2. Students should be educated in more than just the stock market
  3. TEACHERS need to be educated in different forms of wealth building, before they are allowed to teach students about it.
    1. In order to teach Social Science, including Economics, Government, US and World History, Psychology and some other classes, I had to take very difficult tests.  These tests focused on history and California Government.  I remember about three questions that had anything to do with economics, and none that dealt with personal finance.
      1. There are teachers out there right now that didn’t even take the same tests I took that have less experience with money issues.
  4. Families need to take a front seat in the education of young people.  Schools are only one venue for students to learn.  Dialog between parents and children about money from an early age will help get the young people more curious about finance and money issues.

Will these steps guarantee that this never happens again?  Not even a little.  What will happen is that when this does happen again, there will be more people who see it happening and stop it before it gets as bad as this.  We will go through market and economic turmoil periodically, but with proper preparation, we won’t panic the world every time we do.


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Comments
  1. […] The Finance Bee wrote an interesting post today onHere’s a quick excerptMarch 9, 2009 in Banking, Blogging, Budget, Community, Consumer Issues, Credit, Family, Finance For Youth, Financial Institutions, Friends, Investing, Jobs, Life, Politics, Relationships, Saving, School, Spending, Working, blogroll, education, entrepreneurs A lot of people are trying to assign blame for the current depression.  Some will say that former President Bush and his policies were the cause.  Some will lay the blame on Alan Greenspan.  Others will mention housing, F […]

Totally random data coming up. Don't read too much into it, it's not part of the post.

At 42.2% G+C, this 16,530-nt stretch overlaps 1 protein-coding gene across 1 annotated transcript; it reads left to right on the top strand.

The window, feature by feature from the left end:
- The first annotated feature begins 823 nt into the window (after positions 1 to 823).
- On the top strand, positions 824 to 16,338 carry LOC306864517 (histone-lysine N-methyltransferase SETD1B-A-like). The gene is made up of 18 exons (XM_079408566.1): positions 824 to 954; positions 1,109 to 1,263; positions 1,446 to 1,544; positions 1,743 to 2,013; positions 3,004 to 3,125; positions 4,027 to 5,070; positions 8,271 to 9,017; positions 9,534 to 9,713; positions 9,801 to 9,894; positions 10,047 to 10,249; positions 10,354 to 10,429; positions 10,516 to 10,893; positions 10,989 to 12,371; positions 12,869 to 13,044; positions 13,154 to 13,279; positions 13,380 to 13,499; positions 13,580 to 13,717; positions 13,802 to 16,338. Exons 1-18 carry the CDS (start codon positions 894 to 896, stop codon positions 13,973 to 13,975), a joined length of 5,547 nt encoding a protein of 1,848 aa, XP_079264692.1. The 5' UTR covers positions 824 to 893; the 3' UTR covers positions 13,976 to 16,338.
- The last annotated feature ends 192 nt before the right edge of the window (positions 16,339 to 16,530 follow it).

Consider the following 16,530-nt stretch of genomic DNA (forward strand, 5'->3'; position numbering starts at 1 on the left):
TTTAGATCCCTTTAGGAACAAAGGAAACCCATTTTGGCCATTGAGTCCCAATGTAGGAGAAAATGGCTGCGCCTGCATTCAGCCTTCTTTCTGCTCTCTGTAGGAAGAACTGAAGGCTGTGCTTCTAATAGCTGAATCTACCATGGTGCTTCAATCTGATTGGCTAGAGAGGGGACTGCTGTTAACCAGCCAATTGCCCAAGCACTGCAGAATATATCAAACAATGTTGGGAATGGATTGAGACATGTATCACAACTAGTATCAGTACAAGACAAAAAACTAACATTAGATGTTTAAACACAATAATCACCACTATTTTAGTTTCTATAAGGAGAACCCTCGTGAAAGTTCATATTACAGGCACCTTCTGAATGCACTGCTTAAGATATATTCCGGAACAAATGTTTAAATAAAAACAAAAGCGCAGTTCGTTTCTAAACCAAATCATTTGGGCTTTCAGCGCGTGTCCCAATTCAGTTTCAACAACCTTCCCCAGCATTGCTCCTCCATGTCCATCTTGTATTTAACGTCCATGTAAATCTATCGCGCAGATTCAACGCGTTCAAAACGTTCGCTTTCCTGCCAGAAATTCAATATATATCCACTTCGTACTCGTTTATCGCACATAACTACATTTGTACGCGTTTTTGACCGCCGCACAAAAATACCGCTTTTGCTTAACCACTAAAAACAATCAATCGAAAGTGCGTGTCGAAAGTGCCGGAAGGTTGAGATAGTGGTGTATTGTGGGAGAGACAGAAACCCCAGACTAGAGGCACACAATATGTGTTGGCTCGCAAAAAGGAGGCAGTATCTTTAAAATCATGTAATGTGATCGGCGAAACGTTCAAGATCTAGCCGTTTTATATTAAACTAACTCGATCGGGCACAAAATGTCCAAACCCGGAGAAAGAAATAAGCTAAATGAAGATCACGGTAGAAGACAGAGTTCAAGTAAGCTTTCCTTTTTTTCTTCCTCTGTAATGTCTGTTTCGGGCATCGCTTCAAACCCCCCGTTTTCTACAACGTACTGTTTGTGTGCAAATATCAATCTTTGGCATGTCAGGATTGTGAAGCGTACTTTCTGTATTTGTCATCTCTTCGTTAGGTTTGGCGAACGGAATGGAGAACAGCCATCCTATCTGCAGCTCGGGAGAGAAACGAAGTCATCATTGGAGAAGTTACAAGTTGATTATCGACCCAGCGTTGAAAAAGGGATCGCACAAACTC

2. […] the original:  Where the current economic problems started Share with […]

  3. 79 says:

    Online Finance Blog…

  4. this isn’t enough info

  5. Nikki Riehl says:

    I am a 15 year old girl who has recently became very interested in the issues of Government & Economic problems. Though this segment gives little information, I find it very helpful towards the situation. We need a better education on Government & Economics. Education is what starts it all. Stock Market is when you buy & sell products. Well, what about everything after that. ? It goes much deeper than making a profit. Also, the world needs compromise. The fact on war is, man never gives up. So where are we going with it all. ? Not far. I am very grateful for those that are fighting because of this specific situation, but think of it this way. When you work in an office & your boss calls you in for a meeting, he doesn’t call you in to purposely argue about a disagreement. He sets you down for a talk or to work out a compromise. All men & woman have their opinions, but we’re not animals. Countries everywhere are having economic problems, but I think if we pull together wisely, we can come up with various ideas, leading us up to the solution or solutions that will solve all of the countries Economic & Governmental problems. This may sound as if it’s a pipe dream, but my mom always tells me to keep going & you’ll be surprised of where it gets you. Like I said, I’m only an average 15 year old girl & may not know much about all of this, but I know others have a voice as well. Maybe those that would have more of an education about it all…..
    – Nikki

    • Wil says:

      Nikki:
      First, thank you so much for reading, and for your very thoughtful comment. Second, WOW! You have a lot going on there. You have some great questions, and those questions are exactly why I left the banking sector to become a teacher. One thing I will tell you is that most bosses don’t terribly care about compromise. They have a job, and everything they do is filtered through that. It isn’t personal. Compromise is nice, but not the goal. Your mom is right, never stop. Feel free to drop me a line any time you have questions, or to friend me on FB to see that, while finance is important, there is also a lot of other stuff that is important too!